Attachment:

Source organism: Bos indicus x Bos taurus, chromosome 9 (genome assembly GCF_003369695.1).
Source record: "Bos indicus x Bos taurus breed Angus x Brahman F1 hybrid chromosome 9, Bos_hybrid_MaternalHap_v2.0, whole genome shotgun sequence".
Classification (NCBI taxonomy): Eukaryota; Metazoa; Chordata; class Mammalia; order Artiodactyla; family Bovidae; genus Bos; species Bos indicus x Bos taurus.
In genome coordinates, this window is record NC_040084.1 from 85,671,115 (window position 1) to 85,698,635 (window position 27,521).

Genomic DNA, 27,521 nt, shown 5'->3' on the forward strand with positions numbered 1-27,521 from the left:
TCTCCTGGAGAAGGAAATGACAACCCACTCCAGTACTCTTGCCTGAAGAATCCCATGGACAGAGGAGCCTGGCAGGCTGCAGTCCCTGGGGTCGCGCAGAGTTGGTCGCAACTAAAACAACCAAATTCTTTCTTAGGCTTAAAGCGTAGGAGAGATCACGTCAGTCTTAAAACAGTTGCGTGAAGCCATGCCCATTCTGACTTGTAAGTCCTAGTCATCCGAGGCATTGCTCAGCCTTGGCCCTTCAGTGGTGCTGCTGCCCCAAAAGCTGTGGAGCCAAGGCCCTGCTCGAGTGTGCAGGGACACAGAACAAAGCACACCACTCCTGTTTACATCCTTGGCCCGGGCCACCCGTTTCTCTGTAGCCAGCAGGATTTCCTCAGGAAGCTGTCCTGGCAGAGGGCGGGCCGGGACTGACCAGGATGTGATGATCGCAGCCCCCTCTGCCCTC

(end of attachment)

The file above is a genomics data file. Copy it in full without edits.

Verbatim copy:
Source organism: Bos indicus x Bos taurus, chromosome 9 (genome assembly GCF_003369695.1).
Source record: "Bos indicus x Bos taurus breed Angus x Brahman F1 hybrid chromosome 9, Bos_hybrid_MaternalHap_v2.0, whole genome shotgun sequence".
Classification (NCBI taxonomy): Eukaryota; Metazoa; Chordata; class Mammalia; order Artiodactyla; family Bovidae; genus Bos; species Bos indicus x Bos taurus.
In genome coordinates, this window is record NC_040084.1 from 85,671,115 (window position 1) to 85,698,635 (window position 27,521).

Genomic DNA, 27,521 nt, shown 5'->3' on the forward strand with positions numbered 1-27,521 from the left:
TCTCCTGGAGAAGGAAATGACAACCCACTCCAGTACTCTTGCCTGAAGAATCCCATGGACAGAGGAGCCTGGCAGGCTGCAGTCCCTGGGGTCGCGCAGAGTTGGTCGCAACTAAAACAACCAAATTCTTTCTTAGGCTTAAAGCGTAGGAGAGATCACGTCAGTCTTAAAACAGTTGCGTGAAGCCATGCCCATTCTGACTTGTAAGTCCTAGTCATCCGAGGCATTGCTCAGCCTTGGCCCTTCAGTGGTGCTGCTGCCCCAAAAGCTGTGGAGCCAAGGCCCTGCTCGAGTGTGCAGGGACACAGAACAAAGCACACCACTCCTGTTTACATCCTTGGCCCGGGCCACCCGTTTCTCTGTAGCCAGCAGGATTTCCTCAGGAAGCTGTCCTGGCAGAGGGCGGGCCGGGACTGACCAGGATGTGATGATCGCAGCCCCCTCTGCCCTC